Monday, 18 May 2009

Hello Heathrow!

Well we’ve made it! The flight on Royal Jordanian was five hours and thirty minutes: the plane was fantastic, and the drinks’ service was great: they came around twice with a very gluggable white wine which was poured copiously from the bottle rather than in those measly little individual bottles! With the plush red seats and perfectly attired stewardesses, it actually eclipses our experience on Virgin Atlantic on the way out. But anyway, onto the final section of our interview:  

Jon: Hello Simon

Simon: Hmm. Hello Jon.

Jon: What were your expectations of India before you went?

Simon: Oh very high actually. I had heard that Francis Grier had a spiritual experience when he visited India, and ended up staying and trying to explore Indian music and various alternative therapies. This is what I was searching for, but sadly there was nothing there, it was entirely hollow on a mystical level.

Jon: How did real India compare with your imagination?

Simon: The heady aromas of rose petals in Hindu garlands often filled the air just when we walked down the street: this was even better than the dream! But there again, there were other scents which would always compete with this: often the smoke of simple cooking fires, either burning coals or simple wood fires, and of course the smells of bodily functions which punctuate your progress down the street with every step. We were under-prepared for much of this, but we managed to take this all in our stride.

Jon: Were you particularly shocked by the poverty in Bangladesh?

Simon: At first, it was NOT self-evident. Our first experiences of Bangladesh involved the amazing scenery of West Bengal and then over the border. The flatness is VERY green, and punctuated by small settlements and massive palm trees, together with much water, either in rivers or streams. This scenery immediately evokes the world of Rabindranath Tagore, and was both serene and magical. And then our arrival in Cox’s Bazar made us wonder at the great natural scenery and the warmth of the people. It was only gradually, as we scratched away at the surface that we began to perceive the full horror of life here; yes of course it’s a third-world country, this we knew before setting out, but the reality stops you in your tracks. Even in Cox’s Bazar, just below the surface of the beach life, lies a grim and hideous reality: once beautiful streams now still and overflowing only with rotting garbage and effluent. People continuously discarding all household waste into these addits, and alongside every street, flows open sewers. All this comes as a matter of course in daily life. And then our visit to the shanty settlements, where normal life attempts to take place under great hardships. The beaming smiles of the local people tend to disguise, or at least distract from, the reality of a tiny country, barely forty years into its independence with a population of over 140 million, many of whom suffer overcrowding, poverty, starvation and arsenic poisoning.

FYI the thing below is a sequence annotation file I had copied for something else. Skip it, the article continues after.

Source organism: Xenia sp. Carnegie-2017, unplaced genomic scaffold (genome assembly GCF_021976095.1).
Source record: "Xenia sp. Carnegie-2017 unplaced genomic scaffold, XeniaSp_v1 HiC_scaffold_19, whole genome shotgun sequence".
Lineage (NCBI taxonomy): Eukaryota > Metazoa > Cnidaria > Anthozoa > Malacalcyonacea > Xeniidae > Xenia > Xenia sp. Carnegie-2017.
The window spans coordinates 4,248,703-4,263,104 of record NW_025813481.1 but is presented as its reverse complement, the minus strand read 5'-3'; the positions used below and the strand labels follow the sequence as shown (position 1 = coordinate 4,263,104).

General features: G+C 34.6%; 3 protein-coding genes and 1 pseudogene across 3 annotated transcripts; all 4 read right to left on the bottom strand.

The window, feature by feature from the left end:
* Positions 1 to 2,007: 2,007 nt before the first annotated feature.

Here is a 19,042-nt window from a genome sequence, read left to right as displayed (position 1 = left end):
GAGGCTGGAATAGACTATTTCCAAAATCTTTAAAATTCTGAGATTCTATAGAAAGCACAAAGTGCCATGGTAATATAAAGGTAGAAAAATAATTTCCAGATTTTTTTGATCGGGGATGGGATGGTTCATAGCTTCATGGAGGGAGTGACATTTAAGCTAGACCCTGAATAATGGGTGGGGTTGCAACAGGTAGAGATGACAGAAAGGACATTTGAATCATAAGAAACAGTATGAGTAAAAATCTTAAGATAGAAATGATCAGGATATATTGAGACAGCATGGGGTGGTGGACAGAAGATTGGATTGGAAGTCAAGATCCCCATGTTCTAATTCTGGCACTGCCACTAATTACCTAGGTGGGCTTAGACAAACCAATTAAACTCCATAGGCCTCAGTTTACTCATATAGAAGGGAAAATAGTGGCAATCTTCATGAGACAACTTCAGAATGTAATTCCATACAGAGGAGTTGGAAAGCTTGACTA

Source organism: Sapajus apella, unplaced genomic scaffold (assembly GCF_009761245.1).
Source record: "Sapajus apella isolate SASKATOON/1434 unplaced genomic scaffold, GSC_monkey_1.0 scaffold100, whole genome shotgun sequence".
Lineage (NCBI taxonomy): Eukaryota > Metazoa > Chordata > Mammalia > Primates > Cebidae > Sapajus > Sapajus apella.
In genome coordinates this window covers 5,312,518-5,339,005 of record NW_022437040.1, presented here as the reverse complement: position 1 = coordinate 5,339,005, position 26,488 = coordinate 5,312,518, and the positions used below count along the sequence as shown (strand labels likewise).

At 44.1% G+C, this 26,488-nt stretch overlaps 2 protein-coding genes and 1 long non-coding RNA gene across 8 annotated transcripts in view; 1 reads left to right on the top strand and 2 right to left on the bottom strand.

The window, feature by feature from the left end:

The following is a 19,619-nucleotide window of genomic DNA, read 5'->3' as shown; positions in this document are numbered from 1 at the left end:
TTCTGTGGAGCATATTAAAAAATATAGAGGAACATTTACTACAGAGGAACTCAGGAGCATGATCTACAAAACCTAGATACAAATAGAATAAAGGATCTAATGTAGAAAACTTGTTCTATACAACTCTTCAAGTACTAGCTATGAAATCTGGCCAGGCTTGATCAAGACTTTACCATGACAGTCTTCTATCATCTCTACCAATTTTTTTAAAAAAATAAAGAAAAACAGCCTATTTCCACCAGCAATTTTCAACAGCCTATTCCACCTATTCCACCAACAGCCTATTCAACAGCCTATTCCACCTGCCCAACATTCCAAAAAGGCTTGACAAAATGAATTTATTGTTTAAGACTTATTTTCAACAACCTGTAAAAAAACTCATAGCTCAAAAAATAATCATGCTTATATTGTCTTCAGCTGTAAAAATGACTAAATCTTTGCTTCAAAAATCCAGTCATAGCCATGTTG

Jon: What did you find special about Bangladesh that you can’t find in any of the other countries that we visited?

Simon: Optimism.

Jon: What was the most extreme part of the trip for you?

Simon: By extreme, perhaps you are thinking of the white-water-rafting? Well that was awesome, and we must, must, must try it again over the world. But there was something else extreme: remember the Hindu watermelon festival on Maheskhali Island?

Jon: Ummm…. Yeah?

Simon: The demonic trance of those women, that look was something I’ve never seen before; it was like possession. And I never want to see it again.

Jon: Did the Himalayas in Nepal live up to your expectations?

Simon: Up near the Tibetan border, it exceeded them. It was JUST what I was looking for (minus the monastery).

Jon: What monastery?

Simon: The one in the dream I’ve had since I was a boy, walking in the mountains of the Himalayas in breathtaking scenery and stumbling upon a little Buddhist monastery with candles, prayer wheels and chanting.

Jon: How did you feel when we were wandering lost around the Holy City of Jerusalem?

Simon: For the first time ever, found!

Jon: The Lost City of Petra was spectacular! It is one of the seven new wonders after all. But did that beat the Taj Mahal? And was there anything that particularly grabbed you in Jordan?

Simon: Yes, I think that it DID beat the Taj, by a narrow margin of course. And Jordan grabs you not by its other must-see features, but by its overall atmosphere and great people.

Jon: How does it feel to be on your way home?

Simon: Oh it’s a very special feeling, because travel doesn’t just teach you about what’s out there: it also shows you what’s inside, and what you’ve got already. We’re lucky, aren’t we?

Jon: Oh yes! Well, thanks Simon for a great trip and I really hope that the next one will be just as great!!!

Simon: I’m already off to buy another guidebook…

So thanks for following our exploits. We are glad that you all enjoyed reading up on our antics. All that remains is for a few photos to help jog our memories of some really great times. But keep watching, because who knows, before too long the intrepid duo may be off to another continent. And this time, it’s going to be REALLY extreme!


  1. I have so loved reading your blog. The interview at the end was a brilliant idea. Where are you going to next? Looking forward to seeing you.

  2. Wait and see: all we're saying at this stage is that it's going to be full of opposites; so very, very cold!

  3. Hi guys - Loved travelling vicariously with you - just as much as we enjoyed traveling in person with you. Hope our paths cross again soon. Scott & Kathy